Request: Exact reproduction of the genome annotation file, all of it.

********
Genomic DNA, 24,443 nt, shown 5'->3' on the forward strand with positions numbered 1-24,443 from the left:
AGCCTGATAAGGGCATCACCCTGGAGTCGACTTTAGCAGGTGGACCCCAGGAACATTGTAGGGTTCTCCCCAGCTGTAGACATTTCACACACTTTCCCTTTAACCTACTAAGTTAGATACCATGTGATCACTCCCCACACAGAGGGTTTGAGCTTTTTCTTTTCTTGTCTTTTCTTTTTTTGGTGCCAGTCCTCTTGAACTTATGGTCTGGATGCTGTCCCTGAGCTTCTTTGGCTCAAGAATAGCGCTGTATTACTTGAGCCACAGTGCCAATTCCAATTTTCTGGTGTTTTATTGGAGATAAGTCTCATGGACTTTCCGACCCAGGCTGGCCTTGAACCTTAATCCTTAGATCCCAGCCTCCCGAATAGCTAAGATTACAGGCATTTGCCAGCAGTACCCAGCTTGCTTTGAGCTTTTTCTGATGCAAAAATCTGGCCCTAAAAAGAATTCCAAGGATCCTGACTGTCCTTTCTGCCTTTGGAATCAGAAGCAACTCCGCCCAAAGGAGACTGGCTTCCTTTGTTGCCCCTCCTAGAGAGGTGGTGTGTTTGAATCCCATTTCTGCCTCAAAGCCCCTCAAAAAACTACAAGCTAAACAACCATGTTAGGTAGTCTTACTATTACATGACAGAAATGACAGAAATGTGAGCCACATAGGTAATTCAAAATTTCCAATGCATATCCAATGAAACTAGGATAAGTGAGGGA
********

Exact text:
Genomic DNA, 24,443 nt, shown 5'->3' on the forward strand with positions numbered 1-24,443 from the left:
AGCCTGATAAGGGCATCACCCTGGAGTCGACTTTAGCAGGTGGACCCCAGGAACATTGTAGGGTTCTCCCCAGCTGTAGACATTTCACACACTTTCCCTTTAACCTACTAAGTTAGATACCATGTGATCACTCCCCACACAGAGGGTTTGAGCTTTTTCTTTTCTTGTCTTTTCTTTTTTTGGTGCCAGTCCTCTTGAACTTATGGTCTGGATGCTGTCCCTGAGCTTCTTTGGCTCAAGAATAGCGCTGTATTACTTGAGCCACAGTGCCAATTCCAATTTTCTGGTGTTTTATTGGAGATAAGTCTCATGGACTTTCCGACCCAGGCTGGCCTTGAACCTTAATCCTTAGATCCCAGCCTCCCGAATAGCTAAGATTACAGGCATTTGCCAGCAGTACCCAGCTTGCTTTGAGCTTTTTCTGATGCAAAAATCTGGCCCTAAAAAGAATTCCAAGGATCCTGACTGTCCTTTCTGCCTTTGGAATCAGAAGCAACTCCGCCCAAAGGAGACTGGCTTCCTTTGTTGCCCCTCCTAGAGAGGTGGTGTGTTTGAATCCCATTTCTGCCTCAAAGCCCCTCAAAAAACTACAAGCTAAACAACCATGTTAGGTAGTCTTACTATTACATGACAGAAATGACAGAAATGTGAGCCACATAGGTAATTCAAAATTTCCAATGCATATCCAATGAAACTAGGATAAGTGAGGGA